CHS Tech Education gets state grant

By SARALYN NORKUS Staff Writer
Posted 8/28/17

Cleveland High School’s Career and Technical Education program was recently awarded a grant nearing $160,000 from the Tennessee Department of Education.

Following a three-year campaign to …

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CHS Tech Education gets state grant

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Cleveland High School’s Career and Technical Education program was recently awarded a grant nearing $160,000 from the Tennessee Department of Education.

Following a three-year campaign to increase CTE funding, Education Commissioner Candice McQueen announced the state would be awarding $15 million to help schools purchase new equipment.

“The State Department of Education was limited with their funding sources, so we approached our legislators and campaigned for three years,” explained Cleveland CTE supervisor Renny Whittenbarger.

“Some of our equipment in our schools across the state is so primitive, it is hard for us to teach relevant technology. Yet, we weren’t getting enough state funding to purchase those big items.

“This is vital to the longevity of our program — if we don’t get some type of consistent, sustainable funding, I’m afraid to say what will happen to CTE at the secondary level as far as teaching on relevant equipment,” Whittenbarger continued.

The grant awards averaged around $125,000, but Cleveland High will be receiving $159,999. The grant has been split between its mechatronics and health science programs.

Whittenbarger currently has three purchase orders waiting to be placed, with $6,088 earmarked for diagnostic medicine equipment; $46,463 going toward the purchase of 52 new computers to be split between health sciences and mechatronics; and a $107,447 advanced mechatronics system.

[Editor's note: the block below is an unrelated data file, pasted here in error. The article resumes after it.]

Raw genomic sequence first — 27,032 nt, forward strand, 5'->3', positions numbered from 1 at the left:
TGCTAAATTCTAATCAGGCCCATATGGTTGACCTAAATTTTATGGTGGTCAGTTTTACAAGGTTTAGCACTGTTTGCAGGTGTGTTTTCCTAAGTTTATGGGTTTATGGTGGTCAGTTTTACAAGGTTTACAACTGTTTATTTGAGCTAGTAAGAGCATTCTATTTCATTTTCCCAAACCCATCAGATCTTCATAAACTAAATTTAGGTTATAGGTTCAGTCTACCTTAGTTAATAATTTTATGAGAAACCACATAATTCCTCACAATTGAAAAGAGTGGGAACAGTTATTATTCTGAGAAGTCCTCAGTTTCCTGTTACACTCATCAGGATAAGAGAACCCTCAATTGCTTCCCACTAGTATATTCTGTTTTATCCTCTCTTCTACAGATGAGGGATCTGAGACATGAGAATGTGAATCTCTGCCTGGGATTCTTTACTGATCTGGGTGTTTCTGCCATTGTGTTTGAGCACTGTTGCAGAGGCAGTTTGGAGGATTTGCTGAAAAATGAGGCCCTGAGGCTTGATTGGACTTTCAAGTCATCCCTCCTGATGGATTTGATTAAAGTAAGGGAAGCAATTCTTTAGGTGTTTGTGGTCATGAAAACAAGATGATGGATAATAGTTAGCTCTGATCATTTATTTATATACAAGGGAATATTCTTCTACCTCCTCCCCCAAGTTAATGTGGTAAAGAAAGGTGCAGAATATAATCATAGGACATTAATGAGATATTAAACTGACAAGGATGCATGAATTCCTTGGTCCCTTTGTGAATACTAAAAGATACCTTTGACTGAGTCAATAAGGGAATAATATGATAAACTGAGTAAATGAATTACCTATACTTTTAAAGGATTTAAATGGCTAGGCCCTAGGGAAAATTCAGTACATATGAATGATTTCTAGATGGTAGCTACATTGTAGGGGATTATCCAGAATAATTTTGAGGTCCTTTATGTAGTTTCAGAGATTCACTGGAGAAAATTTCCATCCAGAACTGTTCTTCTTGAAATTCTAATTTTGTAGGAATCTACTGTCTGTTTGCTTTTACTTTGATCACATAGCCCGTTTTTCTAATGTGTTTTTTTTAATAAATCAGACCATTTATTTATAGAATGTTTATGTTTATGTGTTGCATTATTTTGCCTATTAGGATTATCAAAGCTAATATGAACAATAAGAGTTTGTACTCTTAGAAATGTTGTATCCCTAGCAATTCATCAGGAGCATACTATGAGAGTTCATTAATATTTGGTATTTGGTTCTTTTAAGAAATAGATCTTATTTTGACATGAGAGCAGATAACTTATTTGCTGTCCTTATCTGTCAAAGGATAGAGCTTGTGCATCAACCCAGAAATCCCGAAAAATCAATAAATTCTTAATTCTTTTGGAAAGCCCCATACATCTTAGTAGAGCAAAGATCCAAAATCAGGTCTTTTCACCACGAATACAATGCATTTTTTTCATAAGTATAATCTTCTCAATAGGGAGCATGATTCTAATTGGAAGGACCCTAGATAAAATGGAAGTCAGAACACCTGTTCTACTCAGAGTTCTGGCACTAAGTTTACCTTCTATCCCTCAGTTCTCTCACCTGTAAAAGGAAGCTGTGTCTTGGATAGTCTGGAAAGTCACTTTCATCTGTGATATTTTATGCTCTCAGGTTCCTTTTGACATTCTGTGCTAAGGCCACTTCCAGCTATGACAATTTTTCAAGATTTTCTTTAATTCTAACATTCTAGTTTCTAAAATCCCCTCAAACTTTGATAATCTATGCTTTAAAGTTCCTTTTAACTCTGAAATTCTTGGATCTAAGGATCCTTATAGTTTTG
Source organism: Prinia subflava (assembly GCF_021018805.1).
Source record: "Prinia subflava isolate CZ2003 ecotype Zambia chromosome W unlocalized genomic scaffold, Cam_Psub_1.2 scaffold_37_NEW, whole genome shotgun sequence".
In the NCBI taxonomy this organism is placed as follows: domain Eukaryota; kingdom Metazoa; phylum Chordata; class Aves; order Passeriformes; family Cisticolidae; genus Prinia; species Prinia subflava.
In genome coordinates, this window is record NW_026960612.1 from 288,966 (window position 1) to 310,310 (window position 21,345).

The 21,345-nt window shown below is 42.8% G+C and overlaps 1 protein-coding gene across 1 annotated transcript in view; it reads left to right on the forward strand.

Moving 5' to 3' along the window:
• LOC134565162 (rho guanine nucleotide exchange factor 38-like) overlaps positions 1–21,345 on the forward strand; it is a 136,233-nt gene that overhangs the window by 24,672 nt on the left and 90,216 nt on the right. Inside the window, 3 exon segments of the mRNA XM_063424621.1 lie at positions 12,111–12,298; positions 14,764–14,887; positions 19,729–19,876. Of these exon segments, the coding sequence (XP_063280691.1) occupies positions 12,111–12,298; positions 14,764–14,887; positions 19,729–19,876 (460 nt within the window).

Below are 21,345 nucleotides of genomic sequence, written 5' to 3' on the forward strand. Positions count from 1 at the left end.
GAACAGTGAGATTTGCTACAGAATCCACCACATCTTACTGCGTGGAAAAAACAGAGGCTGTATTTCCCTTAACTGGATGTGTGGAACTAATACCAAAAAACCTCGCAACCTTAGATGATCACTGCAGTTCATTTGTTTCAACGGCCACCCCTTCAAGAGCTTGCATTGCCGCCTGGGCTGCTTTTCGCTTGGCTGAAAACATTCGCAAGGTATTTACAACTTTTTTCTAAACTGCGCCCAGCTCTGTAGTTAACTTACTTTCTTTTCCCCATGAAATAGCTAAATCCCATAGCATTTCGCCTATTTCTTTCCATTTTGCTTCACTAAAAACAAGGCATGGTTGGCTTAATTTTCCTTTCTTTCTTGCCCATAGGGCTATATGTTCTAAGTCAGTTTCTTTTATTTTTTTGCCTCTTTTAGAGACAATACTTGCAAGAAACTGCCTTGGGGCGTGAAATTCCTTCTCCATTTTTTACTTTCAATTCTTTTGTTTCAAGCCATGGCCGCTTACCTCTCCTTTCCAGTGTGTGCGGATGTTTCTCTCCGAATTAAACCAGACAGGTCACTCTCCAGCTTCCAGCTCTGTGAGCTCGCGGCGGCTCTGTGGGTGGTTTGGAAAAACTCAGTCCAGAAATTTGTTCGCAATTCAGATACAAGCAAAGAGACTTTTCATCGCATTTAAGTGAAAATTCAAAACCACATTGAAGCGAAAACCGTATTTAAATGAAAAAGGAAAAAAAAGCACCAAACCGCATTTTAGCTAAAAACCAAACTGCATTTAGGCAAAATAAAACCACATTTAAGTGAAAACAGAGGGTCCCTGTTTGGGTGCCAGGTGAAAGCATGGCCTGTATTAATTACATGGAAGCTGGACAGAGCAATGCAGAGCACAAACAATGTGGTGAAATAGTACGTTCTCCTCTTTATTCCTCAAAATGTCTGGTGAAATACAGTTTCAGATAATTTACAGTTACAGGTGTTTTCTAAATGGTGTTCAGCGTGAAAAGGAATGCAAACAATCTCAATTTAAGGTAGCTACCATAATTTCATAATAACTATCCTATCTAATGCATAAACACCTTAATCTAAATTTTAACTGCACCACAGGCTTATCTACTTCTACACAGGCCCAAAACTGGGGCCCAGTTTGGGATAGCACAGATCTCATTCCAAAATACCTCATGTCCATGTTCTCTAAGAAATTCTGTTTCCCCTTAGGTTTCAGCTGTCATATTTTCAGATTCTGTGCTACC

“It’s very important, not only to have mechatronic equipment, but to have new, updated and the most leading-edge equipment that they are using in manufacturing,” said CHS engineering teacher Ben Williams.

“It really allows students to not just simulate what they are learning or what they need to know, but allows them to gain that hands-on, applied knowledge.”

Having already received a donated FANUC robot from Gestamp, Cleveland’s mechatronics students will have the opportunity to learn two more programming languages, Allen Bradley and Siemens.

“The state recognizes Siemens certification as a state certification for students to get college credit with. When the students leave our program, they will be well-versed in three different PLC programming languages,” Whittenbarger said.

As soon as the Cleveland CTE purchase plans are approved by the state, the order process will move quickly. The CTE supervisor added that the big, advanced mechatronics system would take around three to four months to reach the high school.

saralyn.norkus@

clevelandbanner.com

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